As if you hadn’t heard, a gaggle of American conservatives is stridently charging that pending health care reform legislation will institute a mechanism for euthanizing selected members of the handicapped and elderly populations–that it would, in Sarah Palin’s formulation, establish “death panels.” It’s true that H.R. 3200, the bill that will eventually come before the House of Representatives, is still a work in progress. It has already been amended by three separate House committees, while two Senate committees are working on drafts of their own. All of the provisions to be included in the final bill are not yet known, but one thing is certain: There is not a single statement in the voluminous number of pages under study that contains the slightest consideration, no matter its remoteness, of death panels, euthanasia, or any such fearsome concept.
In reality, the legislation simply calls for the reimbursement of physicians who counsel patients on end-of-life decision-making–counseling that is already required by a 1990 law and that is now covered by many insurance plans. But the specifics of the present bill are irrelevant to the loony conversation the right has sparked during the August recess. After all, even if there were some provision before Congress that could conceivably be interpreted as establishing a “death panel,” centuries, if not millennia, of established medical ethics (in addition to existing U.S. law) would prevent its actualization. In the midst of this crucial debate on the future of health care, somehow, the proponents of the euthanasia talking point seem to have forgotten everything we know about the practice of medicine in America.
Even putting aside the Judeo-Christian morality upon which the Constitution and our nation’s culture are based, the notion of forced euthanasia would contradict the long-held body of medical ethics to which all American doctors must adhere. At times, morality can be dismissed as a matter of personal conscience, no matter how widespread its acceptance. Ethics, on the other hand, arises from societal or group commitments to principia of behavior. A formulated code of ethical precepts–whether philosophical, legal, or religious–is a statement of commitment that the group has a right to insist upon from its members, even to the point of punishing breaches.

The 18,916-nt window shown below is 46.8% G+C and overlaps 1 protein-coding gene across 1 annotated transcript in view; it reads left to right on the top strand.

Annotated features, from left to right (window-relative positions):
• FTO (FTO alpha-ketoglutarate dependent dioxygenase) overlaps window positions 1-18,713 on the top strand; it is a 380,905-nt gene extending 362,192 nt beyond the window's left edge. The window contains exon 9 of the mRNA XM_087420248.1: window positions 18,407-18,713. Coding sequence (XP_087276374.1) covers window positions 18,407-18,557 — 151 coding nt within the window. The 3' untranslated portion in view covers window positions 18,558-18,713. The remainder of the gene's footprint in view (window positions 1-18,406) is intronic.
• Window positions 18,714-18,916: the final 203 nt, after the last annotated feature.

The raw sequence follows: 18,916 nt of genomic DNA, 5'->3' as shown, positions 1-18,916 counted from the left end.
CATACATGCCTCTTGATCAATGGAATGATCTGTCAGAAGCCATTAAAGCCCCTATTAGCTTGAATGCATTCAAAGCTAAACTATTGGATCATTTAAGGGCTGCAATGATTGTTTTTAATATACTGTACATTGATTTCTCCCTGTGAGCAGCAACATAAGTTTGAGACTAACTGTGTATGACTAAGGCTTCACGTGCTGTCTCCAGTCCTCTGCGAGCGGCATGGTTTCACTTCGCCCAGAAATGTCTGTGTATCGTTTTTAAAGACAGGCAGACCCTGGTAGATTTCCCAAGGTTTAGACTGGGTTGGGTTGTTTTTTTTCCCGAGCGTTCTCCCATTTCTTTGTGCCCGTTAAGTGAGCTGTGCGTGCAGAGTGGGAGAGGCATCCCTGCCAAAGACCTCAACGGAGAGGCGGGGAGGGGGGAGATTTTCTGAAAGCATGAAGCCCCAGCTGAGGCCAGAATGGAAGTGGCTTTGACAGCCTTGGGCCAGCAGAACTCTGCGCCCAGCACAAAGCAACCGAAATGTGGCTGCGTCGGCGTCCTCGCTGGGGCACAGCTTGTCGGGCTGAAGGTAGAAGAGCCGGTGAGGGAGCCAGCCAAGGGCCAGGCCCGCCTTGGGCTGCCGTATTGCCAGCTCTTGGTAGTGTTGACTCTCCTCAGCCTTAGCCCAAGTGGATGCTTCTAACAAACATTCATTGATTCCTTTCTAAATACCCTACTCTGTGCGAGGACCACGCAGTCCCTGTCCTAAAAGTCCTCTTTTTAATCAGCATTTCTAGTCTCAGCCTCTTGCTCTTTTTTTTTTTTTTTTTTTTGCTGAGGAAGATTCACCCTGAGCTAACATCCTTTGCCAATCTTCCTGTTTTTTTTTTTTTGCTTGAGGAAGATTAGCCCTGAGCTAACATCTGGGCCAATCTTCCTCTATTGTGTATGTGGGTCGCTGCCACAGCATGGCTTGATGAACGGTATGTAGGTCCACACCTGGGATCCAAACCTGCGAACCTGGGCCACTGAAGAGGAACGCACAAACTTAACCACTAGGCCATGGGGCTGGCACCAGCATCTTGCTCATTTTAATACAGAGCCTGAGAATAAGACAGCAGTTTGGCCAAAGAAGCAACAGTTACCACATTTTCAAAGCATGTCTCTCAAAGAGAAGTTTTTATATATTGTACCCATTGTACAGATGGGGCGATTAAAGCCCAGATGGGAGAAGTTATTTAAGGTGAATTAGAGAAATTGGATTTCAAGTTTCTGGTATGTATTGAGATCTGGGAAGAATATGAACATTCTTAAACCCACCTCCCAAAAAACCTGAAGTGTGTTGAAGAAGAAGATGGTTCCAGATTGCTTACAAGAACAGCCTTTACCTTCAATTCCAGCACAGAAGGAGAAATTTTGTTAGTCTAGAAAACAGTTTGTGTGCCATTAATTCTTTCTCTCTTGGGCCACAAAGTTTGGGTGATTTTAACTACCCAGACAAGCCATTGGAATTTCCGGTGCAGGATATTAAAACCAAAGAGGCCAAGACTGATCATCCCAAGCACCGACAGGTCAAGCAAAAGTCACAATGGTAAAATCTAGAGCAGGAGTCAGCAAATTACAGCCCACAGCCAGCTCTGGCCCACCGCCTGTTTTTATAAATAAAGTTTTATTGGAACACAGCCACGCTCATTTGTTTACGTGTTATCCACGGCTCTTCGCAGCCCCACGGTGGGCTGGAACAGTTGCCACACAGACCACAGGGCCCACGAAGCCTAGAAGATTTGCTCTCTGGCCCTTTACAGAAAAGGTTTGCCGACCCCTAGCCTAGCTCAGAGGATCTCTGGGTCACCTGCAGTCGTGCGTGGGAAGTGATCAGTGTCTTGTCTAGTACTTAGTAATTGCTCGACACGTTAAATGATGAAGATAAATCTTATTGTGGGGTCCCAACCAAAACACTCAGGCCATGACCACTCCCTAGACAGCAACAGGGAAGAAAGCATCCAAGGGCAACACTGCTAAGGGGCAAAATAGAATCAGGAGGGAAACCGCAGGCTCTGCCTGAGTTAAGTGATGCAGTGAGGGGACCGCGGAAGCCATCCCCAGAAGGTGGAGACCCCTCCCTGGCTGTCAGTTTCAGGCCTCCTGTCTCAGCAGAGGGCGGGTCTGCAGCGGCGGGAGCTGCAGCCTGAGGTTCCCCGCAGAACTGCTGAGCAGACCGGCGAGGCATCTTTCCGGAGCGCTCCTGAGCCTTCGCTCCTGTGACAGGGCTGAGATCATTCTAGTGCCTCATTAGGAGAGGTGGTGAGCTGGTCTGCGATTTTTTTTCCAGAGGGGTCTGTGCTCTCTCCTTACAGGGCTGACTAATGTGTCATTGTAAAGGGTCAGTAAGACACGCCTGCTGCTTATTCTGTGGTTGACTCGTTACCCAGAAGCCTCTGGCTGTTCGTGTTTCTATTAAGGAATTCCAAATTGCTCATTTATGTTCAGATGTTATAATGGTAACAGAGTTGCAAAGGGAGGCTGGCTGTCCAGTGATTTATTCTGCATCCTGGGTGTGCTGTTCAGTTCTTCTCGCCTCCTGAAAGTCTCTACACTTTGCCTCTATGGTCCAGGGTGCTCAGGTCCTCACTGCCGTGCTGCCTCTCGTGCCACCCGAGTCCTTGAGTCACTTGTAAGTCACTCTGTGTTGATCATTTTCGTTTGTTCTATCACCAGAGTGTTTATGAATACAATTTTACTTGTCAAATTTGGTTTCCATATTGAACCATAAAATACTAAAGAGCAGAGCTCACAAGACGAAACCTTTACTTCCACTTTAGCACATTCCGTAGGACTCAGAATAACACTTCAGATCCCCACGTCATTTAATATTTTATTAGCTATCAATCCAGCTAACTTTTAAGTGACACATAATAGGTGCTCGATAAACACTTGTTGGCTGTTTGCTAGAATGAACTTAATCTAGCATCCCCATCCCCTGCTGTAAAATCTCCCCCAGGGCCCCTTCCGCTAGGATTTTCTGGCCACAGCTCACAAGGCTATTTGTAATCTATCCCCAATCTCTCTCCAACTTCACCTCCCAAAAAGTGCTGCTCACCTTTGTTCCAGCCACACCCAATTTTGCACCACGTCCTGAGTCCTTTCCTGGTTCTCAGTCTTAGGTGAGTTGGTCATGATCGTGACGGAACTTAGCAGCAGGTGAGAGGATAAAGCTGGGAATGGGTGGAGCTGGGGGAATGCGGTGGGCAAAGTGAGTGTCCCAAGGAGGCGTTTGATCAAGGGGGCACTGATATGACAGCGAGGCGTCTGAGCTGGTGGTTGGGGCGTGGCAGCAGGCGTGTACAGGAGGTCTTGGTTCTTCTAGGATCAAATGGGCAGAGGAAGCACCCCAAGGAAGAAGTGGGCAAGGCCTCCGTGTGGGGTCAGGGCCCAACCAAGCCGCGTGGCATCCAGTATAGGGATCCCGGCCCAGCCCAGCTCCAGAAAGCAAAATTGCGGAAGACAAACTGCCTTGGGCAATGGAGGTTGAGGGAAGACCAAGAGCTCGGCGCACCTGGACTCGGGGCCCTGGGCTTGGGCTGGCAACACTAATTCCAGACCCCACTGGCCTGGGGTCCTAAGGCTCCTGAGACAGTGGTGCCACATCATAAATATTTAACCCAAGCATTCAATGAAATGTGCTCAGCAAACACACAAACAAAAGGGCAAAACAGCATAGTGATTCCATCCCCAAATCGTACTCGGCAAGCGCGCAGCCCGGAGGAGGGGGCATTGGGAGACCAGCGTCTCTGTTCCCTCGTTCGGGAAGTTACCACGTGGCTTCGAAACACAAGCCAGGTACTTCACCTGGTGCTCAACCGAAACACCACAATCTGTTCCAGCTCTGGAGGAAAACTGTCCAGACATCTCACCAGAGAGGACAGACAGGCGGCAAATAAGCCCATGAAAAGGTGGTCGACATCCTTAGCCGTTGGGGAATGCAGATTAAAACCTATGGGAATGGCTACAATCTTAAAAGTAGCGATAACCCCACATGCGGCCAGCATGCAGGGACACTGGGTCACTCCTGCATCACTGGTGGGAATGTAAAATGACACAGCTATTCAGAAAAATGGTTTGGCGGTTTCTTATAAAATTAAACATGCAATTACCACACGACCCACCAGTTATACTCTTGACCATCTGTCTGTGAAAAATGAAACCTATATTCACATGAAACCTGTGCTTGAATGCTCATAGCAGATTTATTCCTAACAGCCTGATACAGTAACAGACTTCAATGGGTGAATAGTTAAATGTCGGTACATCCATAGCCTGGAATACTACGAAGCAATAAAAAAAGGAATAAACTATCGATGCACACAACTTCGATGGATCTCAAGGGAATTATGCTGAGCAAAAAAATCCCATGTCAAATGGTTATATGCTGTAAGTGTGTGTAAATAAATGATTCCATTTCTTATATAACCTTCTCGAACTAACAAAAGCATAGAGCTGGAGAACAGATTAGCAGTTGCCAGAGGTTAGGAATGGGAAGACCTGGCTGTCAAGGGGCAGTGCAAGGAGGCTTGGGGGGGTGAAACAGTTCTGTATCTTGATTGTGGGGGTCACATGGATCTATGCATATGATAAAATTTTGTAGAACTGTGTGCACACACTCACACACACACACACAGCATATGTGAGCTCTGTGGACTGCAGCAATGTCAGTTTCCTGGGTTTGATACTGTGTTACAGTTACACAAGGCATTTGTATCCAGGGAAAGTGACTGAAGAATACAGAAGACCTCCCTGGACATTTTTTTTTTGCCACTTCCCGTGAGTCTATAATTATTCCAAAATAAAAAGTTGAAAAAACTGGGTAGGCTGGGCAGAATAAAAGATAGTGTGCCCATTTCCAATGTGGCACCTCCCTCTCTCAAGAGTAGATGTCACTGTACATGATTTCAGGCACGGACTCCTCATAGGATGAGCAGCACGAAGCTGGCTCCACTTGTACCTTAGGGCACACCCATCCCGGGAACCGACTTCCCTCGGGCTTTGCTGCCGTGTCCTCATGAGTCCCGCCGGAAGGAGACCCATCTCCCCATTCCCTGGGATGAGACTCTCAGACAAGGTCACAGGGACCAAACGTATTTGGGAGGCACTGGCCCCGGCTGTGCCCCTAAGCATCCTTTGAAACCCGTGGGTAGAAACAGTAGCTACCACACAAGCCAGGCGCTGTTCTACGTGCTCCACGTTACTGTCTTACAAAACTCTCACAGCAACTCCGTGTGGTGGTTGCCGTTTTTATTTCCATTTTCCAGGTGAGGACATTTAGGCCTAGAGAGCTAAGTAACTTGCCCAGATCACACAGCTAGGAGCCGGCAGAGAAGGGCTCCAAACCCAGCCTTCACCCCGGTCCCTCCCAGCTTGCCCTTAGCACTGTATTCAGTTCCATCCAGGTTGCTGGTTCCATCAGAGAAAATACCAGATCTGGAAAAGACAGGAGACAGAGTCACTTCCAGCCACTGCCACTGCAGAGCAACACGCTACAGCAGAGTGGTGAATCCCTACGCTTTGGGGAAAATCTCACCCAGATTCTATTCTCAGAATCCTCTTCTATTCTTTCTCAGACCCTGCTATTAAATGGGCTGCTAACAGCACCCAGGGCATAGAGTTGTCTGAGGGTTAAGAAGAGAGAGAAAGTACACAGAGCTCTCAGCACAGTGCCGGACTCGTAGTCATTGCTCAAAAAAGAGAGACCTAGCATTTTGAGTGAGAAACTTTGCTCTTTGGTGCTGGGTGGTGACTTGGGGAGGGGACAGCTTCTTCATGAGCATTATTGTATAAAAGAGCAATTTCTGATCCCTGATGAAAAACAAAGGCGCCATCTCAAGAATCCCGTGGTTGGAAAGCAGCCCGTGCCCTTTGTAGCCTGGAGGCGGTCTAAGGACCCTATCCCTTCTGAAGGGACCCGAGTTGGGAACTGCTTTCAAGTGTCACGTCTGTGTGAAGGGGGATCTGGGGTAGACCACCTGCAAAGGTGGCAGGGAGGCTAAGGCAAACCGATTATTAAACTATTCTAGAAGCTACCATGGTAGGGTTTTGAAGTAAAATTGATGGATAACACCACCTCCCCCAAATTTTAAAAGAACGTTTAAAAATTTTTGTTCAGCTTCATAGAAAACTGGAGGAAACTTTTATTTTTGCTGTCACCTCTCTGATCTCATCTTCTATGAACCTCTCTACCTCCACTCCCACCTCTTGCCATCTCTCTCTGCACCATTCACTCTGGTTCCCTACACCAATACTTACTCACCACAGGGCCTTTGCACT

Since its origin in the works authored by followers of Hippocratic teaching, the ethics of Western medicine have forbidden any action that might harm a patient, hence the famous injunction: “[H]ave two special objects in view with regard to disease, namely, to do good or to do no harm.” That principle has been reiterated again and again through the ages, as, for example, in the words of the Geneva Convention Code of Medical Ethics, adopted by the World Medical Association in 1949, which states, in part, “The health of my patient will be my first consideration,” and elsewhere, “I will maintain the utmost respect for human life . . . I will not use my medical knowledge contrary to the laws of humanity.” I know of no source that permits anything else.
Moreover, as the modern discipline of bioethics has evolved since the 1960s, there has been universal acceptance among its authorities of four principles that are considered fundamental: autonomy, beneficence, non-maleficence, and justice. The principle of autonomy, which refers to the autonomy of the patient, directs that every individual has the free-willed authority to make well-informed medical decisions for himself and that the physician must never dictate such decisions. In the words of a highly regarded textbook of bioethics, “This implies a respectful and broadly rational dialogue between doctor and patient, in order to combine the patient’s values and the doctor’s expertise to produce benefit. For this to happen, the patient and the doctor must be prepared to listen to each other, think about what is being said, and be responsible about their respective roles.” As for beneficence, non-maleficence (the “do no harm” of antiquity), and justice, the words speak for themselves. Death panels indeed! Euthanasia indeed!